Two persons werel isted as injured
at Arnaudville.
Preliminary checks in the parish
indicated extensive property damage.
A residence was crushed by a fall
ing oak tree, but the only occupant,
a Negro servant, escapedinjury.
Herman Casey Is
Not As Yet To Get
Clemency Favors
Raleigh, April 19 (AP)—Efforts to
get executive clemency for Herman
Casey, Lenoir county man serving 25
to 30 years in State’s prison for mur
der, were squelched today when Ed
win Gill, parole commissioner, said
he could not recommend clemency for
the man.
Cassey was first convicted of the
murder of J, C. Causey, a lumberfnan,
and was sentenced to be electrocuted.
Casey was later tried again and re
ceived the prison term.
More Road
Funds For
N. C. Asked
Dally Dispatch Bureau.
In the Sir Walter Hotel.
Raleigh, April 19.—Chairman E. B.
effJress, of the State' highway and
public worke commission, has just
wired Congressman Charles L. Aber
nathy of the htird district, who is the
only North Carolina congressman on
the House Appropriations Committee,
asking him to do everything possible
to see that a portion of whatever ap
propriation is made for he Public
Wforks Administration is set aside for
highway construction.
The House Appropriations Commit
tee is now considering the deficiency
appropriations billy in which it is
expected that a new appropriation
will (be included for the Public Works
Administration. It is notk nown how
much this will be, but Chairman
Jeffress, in his wire to Congressman
Abemejjhy, said h# hoped that at,
least $400,000,000 would again be ear
marked for the continuation of the
(highway construction program start
ed a year ago under the emergency
highway construction program, with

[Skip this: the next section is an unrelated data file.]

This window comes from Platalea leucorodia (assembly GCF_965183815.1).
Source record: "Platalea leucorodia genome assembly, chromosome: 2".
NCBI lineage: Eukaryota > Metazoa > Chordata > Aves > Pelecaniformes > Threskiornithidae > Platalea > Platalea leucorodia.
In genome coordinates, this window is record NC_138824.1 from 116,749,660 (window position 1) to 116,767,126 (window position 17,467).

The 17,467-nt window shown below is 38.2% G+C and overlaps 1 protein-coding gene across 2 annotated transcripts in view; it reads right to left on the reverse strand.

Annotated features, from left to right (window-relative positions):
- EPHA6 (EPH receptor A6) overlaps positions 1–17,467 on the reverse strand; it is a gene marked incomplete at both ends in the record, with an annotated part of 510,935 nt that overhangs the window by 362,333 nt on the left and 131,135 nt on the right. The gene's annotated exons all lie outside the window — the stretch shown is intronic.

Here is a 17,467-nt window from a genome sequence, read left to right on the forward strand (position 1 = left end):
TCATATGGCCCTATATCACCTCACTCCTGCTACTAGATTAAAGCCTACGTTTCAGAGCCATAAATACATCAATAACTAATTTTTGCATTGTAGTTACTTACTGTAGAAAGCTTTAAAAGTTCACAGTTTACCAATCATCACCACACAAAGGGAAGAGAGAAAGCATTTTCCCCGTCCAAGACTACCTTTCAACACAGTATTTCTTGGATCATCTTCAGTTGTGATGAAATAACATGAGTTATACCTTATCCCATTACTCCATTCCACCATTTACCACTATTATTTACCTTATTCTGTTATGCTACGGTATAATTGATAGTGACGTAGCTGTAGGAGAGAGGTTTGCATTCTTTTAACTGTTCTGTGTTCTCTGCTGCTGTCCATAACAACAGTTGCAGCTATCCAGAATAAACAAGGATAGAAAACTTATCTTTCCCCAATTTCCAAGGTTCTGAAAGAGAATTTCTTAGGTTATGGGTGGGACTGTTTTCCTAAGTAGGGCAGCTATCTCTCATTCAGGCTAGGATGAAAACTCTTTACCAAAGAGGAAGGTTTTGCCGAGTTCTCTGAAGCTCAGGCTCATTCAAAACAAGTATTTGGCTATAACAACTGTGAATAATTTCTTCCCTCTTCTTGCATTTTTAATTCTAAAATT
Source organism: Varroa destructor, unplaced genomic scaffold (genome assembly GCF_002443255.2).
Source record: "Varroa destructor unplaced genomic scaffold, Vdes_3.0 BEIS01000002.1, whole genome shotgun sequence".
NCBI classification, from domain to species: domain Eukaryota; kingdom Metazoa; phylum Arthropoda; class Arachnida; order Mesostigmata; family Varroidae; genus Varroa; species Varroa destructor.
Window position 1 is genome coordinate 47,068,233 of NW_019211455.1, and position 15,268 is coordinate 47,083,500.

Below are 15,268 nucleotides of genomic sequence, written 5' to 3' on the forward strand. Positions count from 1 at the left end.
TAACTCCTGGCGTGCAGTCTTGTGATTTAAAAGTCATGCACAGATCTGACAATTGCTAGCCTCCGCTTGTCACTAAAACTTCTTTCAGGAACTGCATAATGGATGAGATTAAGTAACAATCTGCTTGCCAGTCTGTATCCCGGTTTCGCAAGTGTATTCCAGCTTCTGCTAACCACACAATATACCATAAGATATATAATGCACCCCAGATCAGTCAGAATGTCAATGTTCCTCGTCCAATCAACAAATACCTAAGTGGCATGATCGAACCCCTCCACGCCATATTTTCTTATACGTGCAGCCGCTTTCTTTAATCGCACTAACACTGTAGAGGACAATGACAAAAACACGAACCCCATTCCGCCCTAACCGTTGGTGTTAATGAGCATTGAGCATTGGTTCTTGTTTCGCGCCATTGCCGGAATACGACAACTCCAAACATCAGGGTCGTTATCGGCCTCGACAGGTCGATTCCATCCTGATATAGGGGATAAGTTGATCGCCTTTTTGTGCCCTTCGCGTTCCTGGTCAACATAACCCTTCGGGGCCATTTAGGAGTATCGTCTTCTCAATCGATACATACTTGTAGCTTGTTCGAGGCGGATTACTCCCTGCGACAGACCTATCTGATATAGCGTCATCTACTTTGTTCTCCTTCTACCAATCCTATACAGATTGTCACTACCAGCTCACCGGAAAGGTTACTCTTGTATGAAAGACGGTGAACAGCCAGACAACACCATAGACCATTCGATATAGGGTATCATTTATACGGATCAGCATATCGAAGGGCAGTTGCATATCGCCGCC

the first appropriation of $400,000,000.
North Carolina was allotted slightly
more than 1 $9,000,000,000 of this
“Unless an additional appropriation
(Continued from Page Six)
Believe Dillinger
Bank Robber Head
Tana, 111., April 19 (AP)—Four
robbers whose limping leader bore
a resemblance of John Dillinger
raided the Tana National Bank to
day of $27,629.
Flourishing pistols, the quartette
invaded the nearly an hour
before it opened for business, slug~~
ged the janitor, forced the em
ployees to open the vault and fled
with the fortune in cash and se
Ernest Butterfield, a jeweler,
watched the getaway. One of the
robbers, he said, looked like the
photograph he had seen of Dil
lingerr, the outlaw.
Problems Related to City
Management Talked At
Raleigh Meeting
Raleigh, April 19 (AP)—Discussions
of debt problems of North Carolina
municipalities, occupied the attention
today of some 75 delegates at the
opening general session of the State
Municipal League here.
State Treasurer and Director of
Local Government Charles M. John
son, in an address read by George H.
Davis, of the commission, told the
league that the cities, counties and
towns of the State must hasten the
settlement of their debt probblems,
and until this is done tax payers can
not hope for any reduction in high
tax rates.
Raleigh, April 19.—Representatives
from cities all over the State are here
for the annual convention of the State
Municipal Association here today and
Wednesday night activities were
featured by a meeting of the execu
tive committee and a dinner at the
Hotel Sir Walter, headquarters for
the delegates. Paul V. Betters, direc
tor of the American Municipal Asso
ciation, and Morton L. Wallerstein,
executive secretary of the League of